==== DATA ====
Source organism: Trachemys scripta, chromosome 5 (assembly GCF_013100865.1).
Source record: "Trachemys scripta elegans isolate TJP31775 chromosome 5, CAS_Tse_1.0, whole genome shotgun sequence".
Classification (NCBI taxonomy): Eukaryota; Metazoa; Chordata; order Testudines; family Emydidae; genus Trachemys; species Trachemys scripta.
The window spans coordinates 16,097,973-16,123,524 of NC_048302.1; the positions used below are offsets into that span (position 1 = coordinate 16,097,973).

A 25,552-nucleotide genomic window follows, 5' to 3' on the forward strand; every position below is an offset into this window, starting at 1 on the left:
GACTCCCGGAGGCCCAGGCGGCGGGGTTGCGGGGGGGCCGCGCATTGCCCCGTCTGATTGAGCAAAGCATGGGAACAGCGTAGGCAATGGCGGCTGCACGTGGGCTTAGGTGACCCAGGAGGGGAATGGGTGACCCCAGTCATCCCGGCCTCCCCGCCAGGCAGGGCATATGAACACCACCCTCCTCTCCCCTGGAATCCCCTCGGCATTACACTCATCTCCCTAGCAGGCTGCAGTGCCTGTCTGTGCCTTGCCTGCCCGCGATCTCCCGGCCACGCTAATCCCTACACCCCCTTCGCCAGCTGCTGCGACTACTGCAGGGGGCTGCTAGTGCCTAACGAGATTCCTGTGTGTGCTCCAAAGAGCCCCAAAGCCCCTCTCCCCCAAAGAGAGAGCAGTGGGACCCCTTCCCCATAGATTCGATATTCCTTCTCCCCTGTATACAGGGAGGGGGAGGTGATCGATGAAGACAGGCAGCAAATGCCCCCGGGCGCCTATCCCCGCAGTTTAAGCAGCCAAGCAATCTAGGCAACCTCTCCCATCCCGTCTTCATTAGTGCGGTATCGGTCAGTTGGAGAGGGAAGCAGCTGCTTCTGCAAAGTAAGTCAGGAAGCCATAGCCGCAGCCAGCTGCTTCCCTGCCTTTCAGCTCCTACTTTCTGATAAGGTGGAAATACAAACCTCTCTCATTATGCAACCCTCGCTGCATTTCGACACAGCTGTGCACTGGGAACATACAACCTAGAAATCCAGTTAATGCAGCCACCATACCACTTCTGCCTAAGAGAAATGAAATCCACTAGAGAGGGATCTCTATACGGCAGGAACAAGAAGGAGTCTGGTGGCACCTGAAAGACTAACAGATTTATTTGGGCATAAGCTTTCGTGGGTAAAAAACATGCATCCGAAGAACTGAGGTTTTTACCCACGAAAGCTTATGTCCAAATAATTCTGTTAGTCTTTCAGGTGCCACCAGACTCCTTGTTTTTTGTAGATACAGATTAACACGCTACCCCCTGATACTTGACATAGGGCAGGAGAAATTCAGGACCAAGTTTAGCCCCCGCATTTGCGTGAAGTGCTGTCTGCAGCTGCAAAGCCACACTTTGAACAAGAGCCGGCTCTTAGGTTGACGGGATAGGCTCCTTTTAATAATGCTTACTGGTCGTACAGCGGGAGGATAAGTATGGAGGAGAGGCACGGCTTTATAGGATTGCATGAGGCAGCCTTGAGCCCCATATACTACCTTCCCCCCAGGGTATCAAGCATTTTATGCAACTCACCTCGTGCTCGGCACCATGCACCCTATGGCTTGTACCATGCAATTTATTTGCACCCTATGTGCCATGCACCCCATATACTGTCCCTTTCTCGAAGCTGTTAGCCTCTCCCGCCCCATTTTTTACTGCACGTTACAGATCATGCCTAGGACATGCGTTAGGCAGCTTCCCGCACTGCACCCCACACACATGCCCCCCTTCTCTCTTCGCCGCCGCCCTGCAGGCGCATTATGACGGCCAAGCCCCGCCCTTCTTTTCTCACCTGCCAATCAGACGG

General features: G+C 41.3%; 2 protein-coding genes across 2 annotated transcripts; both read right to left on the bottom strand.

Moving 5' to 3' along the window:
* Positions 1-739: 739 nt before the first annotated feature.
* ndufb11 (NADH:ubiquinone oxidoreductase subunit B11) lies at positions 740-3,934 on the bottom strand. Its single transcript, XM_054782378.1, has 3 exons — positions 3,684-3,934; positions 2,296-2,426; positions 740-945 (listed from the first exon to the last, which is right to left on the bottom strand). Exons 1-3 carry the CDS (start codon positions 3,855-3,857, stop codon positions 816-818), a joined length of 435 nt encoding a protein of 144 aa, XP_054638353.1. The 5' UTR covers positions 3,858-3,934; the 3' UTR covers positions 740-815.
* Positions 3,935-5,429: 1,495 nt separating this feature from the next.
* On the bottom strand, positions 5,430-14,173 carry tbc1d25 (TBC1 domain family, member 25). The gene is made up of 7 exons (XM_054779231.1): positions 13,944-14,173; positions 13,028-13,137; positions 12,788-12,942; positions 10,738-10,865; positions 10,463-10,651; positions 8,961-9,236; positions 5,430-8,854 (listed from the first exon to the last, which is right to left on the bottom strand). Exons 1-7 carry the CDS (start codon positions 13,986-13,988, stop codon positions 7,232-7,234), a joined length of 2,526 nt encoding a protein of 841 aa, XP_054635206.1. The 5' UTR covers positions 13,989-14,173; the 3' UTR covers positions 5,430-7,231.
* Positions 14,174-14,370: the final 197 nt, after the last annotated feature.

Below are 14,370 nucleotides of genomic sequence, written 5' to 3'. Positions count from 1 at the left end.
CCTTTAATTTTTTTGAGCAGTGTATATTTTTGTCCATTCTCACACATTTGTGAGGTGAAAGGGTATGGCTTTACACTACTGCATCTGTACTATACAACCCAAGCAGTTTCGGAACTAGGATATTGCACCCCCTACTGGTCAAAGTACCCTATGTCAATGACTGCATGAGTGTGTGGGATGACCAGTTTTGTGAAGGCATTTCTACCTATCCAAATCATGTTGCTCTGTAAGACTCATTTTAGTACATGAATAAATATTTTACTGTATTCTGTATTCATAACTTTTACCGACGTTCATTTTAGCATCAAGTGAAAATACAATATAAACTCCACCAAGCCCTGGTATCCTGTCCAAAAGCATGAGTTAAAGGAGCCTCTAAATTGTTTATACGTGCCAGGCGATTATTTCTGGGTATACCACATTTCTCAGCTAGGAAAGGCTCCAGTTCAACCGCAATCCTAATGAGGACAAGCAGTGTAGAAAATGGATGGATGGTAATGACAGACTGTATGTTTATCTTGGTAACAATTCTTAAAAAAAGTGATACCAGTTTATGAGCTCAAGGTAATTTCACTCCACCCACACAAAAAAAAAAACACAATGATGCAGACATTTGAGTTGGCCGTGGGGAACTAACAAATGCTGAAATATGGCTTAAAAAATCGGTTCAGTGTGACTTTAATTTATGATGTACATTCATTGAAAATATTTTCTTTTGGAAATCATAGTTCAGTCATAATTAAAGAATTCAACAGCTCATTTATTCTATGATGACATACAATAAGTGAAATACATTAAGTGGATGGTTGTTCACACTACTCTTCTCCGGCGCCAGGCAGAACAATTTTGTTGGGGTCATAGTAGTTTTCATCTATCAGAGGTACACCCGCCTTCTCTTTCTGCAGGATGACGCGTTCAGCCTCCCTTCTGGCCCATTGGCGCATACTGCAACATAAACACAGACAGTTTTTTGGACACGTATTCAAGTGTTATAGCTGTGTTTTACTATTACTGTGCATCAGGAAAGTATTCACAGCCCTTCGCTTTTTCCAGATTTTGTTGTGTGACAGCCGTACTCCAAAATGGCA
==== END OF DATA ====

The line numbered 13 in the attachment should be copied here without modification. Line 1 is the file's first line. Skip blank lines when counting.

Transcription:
* Positions 14,174-14,370: the final 197 nt, after the last annotated feature.